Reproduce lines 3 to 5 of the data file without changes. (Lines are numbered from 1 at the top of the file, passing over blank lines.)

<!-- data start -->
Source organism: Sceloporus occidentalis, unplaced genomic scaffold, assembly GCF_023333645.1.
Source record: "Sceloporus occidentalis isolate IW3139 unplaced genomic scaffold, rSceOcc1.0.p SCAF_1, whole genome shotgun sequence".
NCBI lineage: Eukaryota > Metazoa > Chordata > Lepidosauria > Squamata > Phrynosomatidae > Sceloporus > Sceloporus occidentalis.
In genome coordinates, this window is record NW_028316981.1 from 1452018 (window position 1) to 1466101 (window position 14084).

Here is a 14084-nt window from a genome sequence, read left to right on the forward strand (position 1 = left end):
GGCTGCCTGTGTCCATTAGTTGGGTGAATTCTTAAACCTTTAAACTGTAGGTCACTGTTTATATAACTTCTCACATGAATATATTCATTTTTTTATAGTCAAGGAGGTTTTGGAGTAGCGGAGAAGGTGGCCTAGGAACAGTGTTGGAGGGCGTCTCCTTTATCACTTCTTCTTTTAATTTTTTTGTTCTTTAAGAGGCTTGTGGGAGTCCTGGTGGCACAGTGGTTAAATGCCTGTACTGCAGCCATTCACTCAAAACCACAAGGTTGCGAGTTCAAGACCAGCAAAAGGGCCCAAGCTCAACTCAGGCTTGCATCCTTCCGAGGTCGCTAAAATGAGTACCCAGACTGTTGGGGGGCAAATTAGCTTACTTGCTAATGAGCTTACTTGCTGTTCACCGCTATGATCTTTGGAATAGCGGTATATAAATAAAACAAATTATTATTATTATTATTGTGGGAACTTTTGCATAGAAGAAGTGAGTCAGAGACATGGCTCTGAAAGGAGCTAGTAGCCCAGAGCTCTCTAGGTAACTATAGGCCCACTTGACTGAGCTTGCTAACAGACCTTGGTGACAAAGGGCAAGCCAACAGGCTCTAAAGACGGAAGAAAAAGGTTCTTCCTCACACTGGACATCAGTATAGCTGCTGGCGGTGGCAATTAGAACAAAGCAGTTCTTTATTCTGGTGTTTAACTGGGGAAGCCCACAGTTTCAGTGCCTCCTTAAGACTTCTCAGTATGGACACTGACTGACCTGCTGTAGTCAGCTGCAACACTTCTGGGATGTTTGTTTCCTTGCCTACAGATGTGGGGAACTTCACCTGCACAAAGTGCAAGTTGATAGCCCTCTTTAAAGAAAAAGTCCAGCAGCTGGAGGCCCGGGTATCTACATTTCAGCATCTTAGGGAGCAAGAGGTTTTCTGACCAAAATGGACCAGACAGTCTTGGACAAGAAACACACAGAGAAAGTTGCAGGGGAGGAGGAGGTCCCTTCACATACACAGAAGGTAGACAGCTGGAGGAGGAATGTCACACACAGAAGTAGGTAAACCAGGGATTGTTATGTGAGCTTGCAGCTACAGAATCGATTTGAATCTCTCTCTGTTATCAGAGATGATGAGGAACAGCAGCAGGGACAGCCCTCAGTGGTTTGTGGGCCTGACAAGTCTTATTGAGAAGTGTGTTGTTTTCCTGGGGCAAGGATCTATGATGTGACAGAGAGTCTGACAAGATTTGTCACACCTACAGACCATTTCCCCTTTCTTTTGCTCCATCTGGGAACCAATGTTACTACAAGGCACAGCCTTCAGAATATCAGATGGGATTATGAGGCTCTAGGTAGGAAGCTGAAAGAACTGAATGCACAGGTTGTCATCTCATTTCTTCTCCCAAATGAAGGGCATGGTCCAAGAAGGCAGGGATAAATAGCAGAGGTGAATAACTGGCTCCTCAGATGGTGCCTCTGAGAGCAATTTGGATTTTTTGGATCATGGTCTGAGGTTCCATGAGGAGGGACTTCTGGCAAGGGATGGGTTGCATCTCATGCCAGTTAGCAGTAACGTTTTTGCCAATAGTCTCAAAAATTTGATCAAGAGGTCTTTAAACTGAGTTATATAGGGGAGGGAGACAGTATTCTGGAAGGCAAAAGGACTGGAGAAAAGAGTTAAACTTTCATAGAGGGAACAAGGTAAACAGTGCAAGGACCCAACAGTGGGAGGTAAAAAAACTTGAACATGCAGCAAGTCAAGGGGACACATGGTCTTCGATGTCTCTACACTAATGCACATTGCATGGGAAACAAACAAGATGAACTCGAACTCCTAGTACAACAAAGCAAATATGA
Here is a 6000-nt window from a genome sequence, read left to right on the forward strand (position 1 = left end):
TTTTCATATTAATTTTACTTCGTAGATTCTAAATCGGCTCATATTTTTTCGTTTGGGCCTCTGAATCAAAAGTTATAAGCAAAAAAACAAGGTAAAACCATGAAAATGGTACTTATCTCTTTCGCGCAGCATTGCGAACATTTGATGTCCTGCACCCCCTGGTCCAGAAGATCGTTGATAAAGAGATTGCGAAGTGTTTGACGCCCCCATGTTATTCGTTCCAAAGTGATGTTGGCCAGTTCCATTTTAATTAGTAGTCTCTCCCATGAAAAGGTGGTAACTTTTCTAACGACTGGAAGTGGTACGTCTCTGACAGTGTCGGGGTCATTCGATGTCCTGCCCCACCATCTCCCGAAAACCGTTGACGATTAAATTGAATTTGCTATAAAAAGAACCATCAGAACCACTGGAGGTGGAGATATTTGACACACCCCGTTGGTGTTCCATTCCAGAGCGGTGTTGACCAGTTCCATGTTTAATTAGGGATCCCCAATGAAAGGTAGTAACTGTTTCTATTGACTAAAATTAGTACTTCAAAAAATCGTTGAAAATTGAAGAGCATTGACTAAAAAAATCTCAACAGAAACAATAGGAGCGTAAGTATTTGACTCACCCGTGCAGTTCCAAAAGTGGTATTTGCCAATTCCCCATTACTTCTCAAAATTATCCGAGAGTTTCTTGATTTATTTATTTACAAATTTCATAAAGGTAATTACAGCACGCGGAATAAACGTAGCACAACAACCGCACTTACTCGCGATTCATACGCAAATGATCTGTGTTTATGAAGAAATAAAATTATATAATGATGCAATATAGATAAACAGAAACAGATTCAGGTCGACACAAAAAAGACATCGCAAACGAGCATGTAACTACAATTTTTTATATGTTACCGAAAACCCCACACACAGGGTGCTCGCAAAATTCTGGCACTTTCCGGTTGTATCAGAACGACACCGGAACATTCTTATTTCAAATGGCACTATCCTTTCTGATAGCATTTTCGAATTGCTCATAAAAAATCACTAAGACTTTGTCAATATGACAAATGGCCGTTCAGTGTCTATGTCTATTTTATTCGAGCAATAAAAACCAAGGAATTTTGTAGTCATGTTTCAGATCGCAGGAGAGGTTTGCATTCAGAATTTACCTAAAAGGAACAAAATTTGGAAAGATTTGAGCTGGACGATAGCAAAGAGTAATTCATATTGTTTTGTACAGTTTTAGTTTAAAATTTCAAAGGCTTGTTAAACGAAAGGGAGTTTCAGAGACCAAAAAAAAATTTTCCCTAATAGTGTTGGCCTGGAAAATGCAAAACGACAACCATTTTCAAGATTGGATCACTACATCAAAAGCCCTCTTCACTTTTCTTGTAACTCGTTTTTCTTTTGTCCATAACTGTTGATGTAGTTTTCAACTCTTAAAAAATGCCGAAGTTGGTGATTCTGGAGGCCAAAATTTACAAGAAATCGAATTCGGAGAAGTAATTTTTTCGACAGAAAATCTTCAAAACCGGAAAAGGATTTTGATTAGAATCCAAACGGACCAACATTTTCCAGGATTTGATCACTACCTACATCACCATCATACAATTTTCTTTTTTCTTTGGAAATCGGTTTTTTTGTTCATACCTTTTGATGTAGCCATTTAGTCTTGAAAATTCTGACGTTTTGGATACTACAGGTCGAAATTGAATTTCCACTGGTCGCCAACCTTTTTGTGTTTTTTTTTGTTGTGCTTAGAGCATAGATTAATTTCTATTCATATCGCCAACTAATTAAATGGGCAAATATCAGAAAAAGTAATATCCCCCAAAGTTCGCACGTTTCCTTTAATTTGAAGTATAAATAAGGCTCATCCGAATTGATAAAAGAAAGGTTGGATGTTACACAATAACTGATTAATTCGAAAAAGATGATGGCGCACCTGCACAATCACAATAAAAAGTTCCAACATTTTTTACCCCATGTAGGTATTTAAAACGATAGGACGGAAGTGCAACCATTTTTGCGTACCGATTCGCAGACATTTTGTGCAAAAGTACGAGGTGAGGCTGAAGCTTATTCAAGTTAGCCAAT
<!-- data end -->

NCBI lineage: Eukaryota > Metazoa > Chordata > Lepidosauria > Squamata > Phrynosomatidae > Sceloporus > Sceloporus occidentalis.
In genome coordinates, this window is record NW_028316981.1 from 1452018 (window position 1) to 1466101 (window position 14084).

Here is a 14084-nt window from a genome sequence, read left to right on the forward strand (position 1 = left end):